Think of the gut like a forest filled with trees, birds and insects all living off each other symbiotically. Like this environment, the gut is home to millions of species of microbes each interacting closely with the cells in the gut. These interactions serve important intestinal functions, helping to digest food, absorb important nutrients and drugs and offering protection against infectious agents.
Scientists are yet to understand the depth of functions that the human gut plays in health and disease. Today, they hope to solve this by recreating the gut on a chip – to mimic the way our gut (and its inhabitants) function and how different environments, medications, food, stress and so on affect it. This organ-on-chip model will help researchers/clinicians develop better therapeutics and study diseases that affect the gut.
“By collecting and culturing a person’s own cells, we can create an individual-specific gut environment using the gut-on-a-chip model. Every individual has a different genetic background, different reactions against different therapies, and different adverse effects. It will be extremely useful if we could predict the therapeutic efficacy and safety using your own cells” says Dr Woojung Shin, post-doctoral researcher at the Wyss Institute of Harvard. She has been working on developing accurate organ-on-chip models to study how organs function.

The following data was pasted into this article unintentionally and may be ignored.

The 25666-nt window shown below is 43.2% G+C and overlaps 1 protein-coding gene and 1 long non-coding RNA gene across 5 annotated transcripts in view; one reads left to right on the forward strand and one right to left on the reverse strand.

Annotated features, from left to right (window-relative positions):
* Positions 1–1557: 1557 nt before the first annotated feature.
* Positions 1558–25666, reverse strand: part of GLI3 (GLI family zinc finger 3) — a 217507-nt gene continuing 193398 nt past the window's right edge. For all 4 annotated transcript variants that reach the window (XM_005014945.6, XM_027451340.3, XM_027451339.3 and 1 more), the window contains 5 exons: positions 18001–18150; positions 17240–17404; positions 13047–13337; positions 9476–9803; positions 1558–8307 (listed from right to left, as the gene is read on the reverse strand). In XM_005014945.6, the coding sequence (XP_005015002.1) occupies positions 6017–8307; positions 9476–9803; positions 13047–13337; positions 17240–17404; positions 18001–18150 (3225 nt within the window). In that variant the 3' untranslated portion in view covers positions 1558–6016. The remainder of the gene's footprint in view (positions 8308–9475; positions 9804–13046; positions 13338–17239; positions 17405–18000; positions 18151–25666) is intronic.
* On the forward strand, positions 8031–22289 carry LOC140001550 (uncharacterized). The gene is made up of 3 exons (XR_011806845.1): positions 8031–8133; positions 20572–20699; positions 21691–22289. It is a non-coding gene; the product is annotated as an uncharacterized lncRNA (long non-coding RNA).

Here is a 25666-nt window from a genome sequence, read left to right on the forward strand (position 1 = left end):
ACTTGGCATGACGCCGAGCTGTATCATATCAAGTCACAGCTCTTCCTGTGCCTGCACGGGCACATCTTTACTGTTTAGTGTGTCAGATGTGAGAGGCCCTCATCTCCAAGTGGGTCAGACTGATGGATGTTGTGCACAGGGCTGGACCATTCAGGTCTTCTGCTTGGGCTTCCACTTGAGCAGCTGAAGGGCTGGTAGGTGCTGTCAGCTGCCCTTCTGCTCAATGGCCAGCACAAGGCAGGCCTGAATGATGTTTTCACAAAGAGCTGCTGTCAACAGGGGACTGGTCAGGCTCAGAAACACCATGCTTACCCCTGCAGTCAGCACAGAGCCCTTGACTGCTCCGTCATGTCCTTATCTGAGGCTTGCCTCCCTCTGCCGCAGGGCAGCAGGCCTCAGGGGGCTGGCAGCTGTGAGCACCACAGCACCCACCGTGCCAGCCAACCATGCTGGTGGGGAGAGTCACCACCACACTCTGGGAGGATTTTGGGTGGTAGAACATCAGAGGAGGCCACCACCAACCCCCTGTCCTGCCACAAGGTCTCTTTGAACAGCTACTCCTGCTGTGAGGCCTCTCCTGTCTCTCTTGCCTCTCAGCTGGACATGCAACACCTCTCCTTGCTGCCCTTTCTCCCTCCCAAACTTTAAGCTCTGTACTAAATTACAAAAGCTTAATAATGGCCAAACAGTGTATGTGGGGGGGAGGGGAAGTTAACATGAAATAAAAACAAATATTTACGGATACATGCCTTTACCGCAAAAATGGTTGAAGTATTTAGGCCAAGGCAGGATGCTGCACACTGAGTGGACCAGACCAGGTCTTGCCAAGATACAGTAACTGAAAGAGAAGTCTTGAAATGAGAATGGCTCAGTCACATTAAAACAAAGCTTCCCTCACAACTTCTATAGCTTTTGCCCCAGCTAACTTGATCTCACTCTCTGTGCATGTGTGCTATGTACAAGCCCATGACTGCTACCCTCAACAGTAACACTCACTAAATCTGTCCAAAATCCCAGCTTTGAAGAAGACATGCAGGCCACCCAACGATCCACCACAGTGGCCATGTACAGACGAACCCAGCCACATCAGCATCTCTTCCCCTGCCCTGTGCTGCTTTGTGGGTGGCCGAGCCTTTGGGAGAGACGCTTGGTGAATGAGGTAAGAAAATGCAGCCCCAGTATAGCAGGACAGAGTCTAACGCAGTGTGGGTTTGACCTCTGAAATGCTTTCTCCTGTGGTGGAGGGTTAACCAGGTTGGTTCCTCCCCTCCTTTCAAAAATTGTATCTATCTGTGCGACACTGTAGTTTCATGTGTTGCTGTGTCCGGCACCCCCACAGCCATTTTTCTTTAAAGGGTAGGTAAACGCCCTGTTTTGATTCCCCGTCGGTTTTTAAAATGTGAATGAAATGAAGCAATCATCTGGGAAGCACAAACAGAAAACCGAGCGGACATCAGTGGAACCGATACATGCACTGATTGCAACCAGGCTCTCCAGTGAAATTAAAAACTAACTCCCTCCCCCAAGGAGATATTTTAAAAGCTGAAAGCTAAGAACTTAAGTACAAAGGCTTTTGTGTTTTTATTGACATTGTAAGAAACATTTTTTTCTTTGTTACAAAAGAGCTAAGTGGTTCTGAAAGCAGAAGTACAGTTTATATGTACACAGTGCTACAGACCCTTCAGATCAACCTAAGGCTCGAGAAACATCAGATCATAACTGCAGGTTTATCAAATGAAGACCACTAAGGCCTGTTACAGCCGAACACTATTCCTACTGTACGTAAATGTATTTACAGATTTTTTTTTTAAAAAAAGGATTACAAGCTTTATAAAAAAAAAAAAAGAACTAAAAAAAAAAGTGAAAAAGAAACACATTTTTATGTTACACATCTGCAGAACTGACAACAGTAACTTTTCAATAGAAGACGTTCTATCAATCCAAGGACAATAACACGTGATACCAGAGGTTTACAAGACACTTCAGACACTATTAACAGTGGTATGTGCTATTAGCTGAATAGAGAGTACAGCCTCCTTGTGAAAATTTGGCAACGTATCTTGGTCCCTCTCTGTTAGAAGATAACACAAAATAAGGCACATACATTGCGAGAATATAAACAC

The issues with current studies of organs
Using a microfluidic chip to recapture how the gut behaves in the body has been a new venture spearheaded mainly by the failure of current model systems such as animals and 2D culture systems used in preclinical studies in clinical trials.
“Scientists have realized that the responses that animals give to a drug do not really mimic the human responses. So that is associated with a very high degree of drug failure in the clinical trials before they’re able to reach the market,” says Dr Prajakta Dandekar Jain, assistant professor, Department of Pharmaceutical Sciences and Technology, at the Institute of Chemical Technology (ICT), Mumbai. Her lab works with microfluidic systems to develop skin-on-chip models.
It is estimated that 90% of clinical drug development fails and the cost of developing a new compound is 1-2 billion dollars, should it pass through all phases of the clinical trials.